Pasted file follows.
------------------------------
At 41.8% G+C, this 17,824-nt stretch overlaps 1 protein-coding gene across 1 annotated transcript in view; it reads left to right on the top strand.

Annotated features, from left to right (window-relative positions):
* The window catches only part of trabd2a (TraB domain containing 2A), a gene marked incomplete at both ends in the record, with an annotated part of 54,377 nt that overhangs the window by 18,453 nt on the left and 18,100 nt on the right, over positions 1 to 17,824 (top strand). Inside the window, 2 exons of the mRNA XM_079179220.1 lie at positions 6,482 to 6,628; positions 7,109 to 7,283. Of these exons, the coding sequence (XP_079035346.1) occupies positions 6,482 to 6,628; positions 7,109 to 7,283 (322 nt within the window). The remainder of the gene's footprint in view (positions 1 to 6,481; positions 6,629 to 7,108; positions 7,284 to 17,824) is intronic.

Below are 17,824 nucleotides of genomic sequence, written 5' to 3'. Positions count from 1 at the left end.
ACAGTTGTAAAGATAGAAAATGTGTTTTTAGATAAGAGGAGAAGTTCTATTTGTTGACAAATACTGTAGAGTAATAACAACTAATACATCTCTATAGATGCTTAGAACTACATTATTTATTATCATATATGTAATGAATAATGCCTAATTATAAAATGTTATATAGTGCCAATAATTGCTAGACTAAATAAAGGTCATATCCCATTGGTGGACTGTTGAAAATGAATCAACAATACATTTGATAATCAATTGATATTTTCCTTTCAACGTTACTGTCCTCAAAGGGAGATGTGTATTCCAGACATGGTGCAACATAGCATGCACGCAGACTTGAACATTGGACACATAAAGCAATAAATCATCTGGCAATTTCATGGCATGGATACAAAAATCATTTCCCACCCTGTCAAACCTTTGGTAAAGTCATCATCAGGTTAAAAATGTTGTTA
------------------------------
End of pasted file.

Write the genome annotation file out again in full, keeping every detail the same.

At 41.8% G+C, this 17,824-nt stretch overlaps 1 protein-coding gene across 1 annotated transcript in view; it reads left to right on the top strand.

Annotated features, from left to right (window-relative positions):
* The window catches only part of trabd2a (TraB domain containing 2A), a gene marked incomplete at both ends in the record, with an annotated part of 54,377 nt that overhangs the window by 18,453 nt on the left and 18,100 nt on the right, over positions 1 to 17,824 (top strand). Inside the window, 2 exons of the mRNA XM_079179220.1 lie at positions 6,482 to 6,628; positions 7,109 to 7,283. Of these exons, the coding sequence (XP_079035346.1) occupies positions 6,482 to 6,628; positions 7,109 to 7,283 (322 nt within the window). The remainder of the gene's footprint in view (positions 1 to 6,481; positions 6,629 to 7,108; positions 7,284 to 17,824) is intronic.

Below are 17,824 nucleotides of genomic sequence, written 5' to 3'. Positions count from 1 at the left end.
ACAGTTGTAAAGATAGAAAATGTGTTTTTAGATAAGAGGAGAAGTTCTATTTGTTGACAAATACTGTAGAGTAATAACAACTAATACATCTCTATAGATGCTTAGAACTACATTATTTATTATCATATATGTAATGAATAATGCCTAATTATAAAATGTTATATAGTGCCAATAATTGCTAGACTAAATAAAGGTCATATCCCATTGGTGGACTGTTGAAAATGAATCAACAATACATTTGATAATCAATTGATATTTTCCTTTCAACGTTACTGTCCTCAAAGGGAGATGTGTATTCCAGACATGGTGCAACATAGCATGCACGCAGACTTGAACATTGGACACATAAAGCAATAAATCATCTGGCAATTTCATGGCATGGATACAAAAATCATTTCCCACCCTGTCAAACCTTTGGTAAAGTCATCATCAGGTTAAAAATGTTGTTA